By the way, I now own a 1966 Impala convertible, but it's out of service at present, having gently kissed a utility pole with my 16 year old son at the helm. He's yet to raise the money to fix it.

    Anyway, in addition to the aformentioned maintenance, I'd suggest the following:

    I wouldn't trust belts or hoses and would simply replace all of them, including the heater hoses. Hoses are fairly cheap and installation is simple. Keep the old hoses and belts as spares--they're working now, so will do just fine for spares.

    Before replacing the hoses, have the entire cooling system flushed with cooling system cleaner, then replace the hoses before refilling with a fresh antifreeze + water mixture. Be sure to install a new thermostat while the hoses are off. Again, cheap and easy to install.

    Completely bleed the brakes and replace the fluid.

    Change the rear differential lube. This is a heavy gear oil, typically a 90 weight, and it's crucial to change it before taking a thousands of miles trip. While I agree parts for a '68 Impala are readily available, you don't really want to burn up a ring and pinion gearset in Arizona. Changing the fluid and assuring the fresh fluid is up to the proper level is the way to keep the rear wheel bearings lubed, too, as they rely on the rear differential housing fluid for lube, or so I believe is the case. That's worthy of confirmation, as if not correct, you'll want to pull the rear wheel bearings and replace them, too. Losing a rear bearing on the highway often means chewing up the axle half-shaft in the process and also often results in the entire wheel + halfshaft assembly "walking" out of the housing while under way. It ain't an easy fix and it ain't pretty. More often than not a situation called a "wreck" follows.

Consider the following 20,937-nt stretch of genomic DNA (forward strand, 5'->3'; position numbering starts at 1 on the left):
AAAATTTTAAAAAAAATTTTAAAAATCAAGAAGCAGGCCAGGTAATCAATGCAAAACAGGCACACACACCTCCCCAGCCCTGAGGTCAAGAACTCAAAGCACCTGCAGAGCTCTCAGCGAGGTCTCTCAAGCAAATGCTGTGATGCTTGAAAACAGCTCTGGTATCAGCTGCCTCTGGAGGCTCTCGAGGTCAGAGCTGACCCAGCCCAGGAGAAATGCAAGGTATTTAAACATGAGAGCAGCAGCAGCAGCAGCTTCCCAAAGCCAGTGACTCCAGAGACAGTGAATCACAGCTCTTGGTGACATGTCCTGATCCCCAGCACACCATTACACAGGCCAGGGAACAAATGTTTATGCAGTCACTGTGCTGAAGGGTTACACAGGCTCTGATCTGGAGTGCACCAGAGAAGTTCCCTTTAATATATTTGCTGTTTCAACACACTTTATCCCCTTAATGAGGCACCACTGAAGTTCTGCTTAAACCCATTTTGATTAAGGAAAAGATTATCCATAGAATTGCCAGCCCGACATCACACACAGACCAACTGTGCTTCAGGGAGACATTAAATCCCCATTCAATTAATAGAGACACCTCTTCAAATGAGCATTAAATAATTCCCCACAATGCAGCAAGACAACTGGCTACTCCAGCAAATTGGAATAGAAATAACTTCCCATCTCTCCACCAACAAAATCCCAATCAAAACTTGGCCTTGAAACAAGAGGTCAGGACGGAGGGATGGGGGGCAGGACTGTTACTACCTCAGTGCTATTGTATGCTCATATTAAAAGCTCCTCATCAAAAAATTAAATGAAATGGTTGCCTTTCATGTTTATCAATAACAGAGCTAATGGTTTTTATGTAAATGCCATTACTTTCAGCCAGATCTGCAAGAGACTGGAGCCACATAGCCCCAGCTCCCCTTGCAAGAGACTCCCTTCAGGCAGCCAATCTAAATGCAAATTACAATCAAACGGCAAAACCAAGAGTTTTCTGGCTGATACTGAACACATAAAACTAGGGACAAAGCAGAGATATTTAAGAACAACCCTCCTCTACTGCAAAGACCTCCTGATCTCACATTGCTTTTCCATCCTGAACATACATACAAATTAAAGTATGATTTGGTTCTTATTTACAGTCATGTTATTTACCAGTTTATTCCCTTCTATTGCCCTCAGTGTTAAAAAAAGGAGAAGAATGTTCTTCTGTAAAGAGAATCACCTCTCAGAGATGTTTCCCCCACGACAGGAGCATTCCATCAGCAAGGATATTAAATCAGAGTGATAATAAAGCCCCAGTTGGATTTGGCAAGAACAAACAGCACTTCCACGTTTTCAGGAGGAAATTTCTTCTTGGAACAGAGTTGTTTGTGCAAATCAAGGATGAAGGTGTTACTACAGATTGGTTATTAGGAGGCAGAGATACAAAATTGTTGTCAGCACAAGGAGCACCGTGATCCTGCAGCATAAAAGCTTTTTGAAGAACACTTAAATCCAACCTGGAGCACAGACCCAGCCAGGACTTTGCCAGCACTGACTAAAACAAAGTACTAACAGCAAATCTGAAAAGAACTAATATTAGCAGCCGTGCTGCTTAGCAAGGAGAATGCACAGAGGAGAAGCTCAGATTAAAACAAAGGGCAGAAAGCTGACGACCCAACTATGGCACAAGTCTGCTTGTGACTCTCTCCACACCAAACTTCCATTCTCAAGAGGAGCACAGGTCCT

Pull and repack the front wheel bearings. Trust me on this one. In fact, if you're unsure as to the history on the bearings, just replace them--they're not terribly expensive, and the replacement costs substitutes for labor to clean the old ones and repack them to a certain degree.